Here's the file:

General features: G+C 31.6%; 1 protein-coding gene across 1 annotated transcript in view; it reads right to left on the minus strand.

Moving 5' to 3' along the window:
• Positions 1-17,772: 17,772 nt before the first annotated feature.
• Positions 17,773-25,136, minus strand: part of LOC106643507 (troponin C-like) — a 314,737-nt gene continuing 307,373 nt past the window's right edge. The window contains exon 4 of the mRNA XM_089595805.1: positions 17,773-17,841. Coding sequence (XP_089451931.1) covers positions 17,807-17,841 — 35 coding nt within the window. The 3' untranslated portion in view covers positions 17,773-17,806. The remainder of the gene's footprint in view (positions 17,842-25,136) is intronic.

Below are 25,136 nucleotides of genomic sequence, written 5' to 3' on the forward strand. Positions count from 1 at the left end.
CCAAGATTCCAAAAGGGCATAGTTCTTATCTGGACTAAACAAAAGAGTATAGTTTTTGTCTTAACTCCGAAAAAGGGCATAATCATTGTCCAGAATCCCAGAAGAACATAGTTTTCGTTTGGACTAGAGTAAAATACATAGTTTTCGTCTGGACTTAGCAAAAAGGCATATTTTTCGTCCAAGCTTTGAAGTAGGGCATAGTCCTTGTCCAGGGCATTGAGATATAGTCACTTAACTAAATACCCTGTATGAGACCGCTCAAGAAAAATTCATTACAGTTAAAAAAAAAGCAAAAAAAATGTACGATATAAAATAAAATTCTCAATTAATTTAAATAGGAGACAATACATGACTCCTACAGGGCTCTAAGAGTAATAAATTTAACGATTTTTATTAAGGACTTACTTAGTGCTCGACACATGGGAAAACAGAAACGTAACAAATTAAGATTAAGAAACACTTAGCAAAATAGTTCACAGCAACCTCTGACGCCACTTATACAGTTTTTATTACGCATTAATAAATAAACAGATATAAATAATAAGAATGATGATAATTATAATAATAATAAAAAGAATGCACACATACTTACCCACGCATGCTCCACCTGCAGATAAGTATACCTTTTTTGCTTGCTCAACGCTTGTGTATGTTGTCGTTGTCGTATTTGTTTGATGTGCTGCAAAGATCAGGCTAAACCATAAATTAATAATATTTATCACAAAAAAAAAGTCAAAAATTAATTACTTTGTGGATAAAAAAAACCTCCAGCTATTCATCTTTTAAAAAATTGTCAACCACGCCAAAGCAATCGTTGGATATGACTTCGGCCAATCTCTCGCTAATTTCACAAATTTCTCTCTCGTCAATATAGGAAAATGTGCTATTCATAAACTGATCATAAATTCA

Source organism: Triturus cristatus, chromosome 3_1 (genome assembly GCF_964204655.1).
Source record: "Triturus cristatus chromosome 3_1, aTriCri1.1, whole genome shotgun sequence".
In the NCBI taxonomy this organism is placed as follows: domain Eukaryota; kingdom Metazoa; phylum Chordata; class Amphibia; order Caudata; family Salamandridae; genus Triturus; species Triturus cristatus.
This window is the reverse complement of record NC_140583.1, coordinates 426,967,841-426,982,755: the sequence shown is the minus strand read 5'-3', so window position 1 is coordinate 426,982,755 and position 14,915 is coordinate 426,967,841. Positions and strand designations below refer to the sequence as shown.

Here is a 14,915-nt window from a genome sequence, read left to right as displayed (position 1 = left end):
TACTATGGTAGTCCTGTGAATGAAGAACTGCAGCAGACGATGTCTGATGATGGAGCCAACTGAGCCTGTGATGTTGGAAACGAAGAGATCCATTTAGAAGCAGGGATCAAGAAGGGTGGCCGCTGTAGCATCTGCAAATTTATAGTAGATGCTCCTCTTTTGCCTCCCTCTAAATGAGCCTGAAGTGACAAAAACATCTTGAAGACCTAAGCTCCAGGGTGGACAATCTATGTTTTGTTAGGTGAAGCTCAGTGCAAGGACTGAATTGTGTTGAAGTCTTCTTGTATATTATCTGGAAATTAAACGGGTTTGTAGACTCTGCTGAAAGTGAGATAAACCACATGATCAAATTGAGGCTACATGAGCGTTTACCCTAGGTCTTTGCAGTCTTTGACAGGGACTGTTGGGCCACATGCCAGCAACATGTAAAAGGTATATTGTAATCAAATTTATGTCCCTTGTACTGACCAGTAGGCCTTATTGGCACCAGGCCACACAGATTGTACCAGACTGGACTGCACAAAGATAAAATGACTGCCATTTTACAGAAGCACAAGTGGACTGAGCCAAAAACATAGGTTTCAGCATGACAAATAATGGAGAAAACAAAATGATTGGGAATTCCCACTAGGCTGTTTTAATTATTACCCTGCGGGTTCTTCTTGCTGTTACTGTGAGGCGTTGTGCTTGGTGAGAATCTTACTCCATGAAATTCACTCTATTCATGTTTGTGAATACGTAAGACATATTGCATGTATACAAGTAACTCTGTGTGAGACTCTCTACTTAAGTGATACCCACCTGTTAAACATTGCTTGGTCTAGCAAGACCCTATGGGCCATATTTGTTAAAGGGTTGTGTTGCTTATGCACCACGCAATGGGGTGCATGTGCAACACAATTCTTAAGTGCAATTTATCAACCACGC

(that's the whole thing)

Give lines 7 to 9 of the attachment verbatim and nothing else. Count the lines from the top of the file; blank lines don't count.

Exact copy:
Source organism: Triturus cristatus, chromosome 3_1 (genome assembly GCF_964204655.1).
Source record: "Triturus cristatus chromosome 3_1, aTriCri1.1, whole genome shotgun sequence".
In the NCBI taxonomy this organism is placed as follows: domain Eukaryota; kingdom Metazoa; phylum Chordata; class Amphibia; order Caudata; family Salamandridae; genus Triturus; species Triturus cristatus.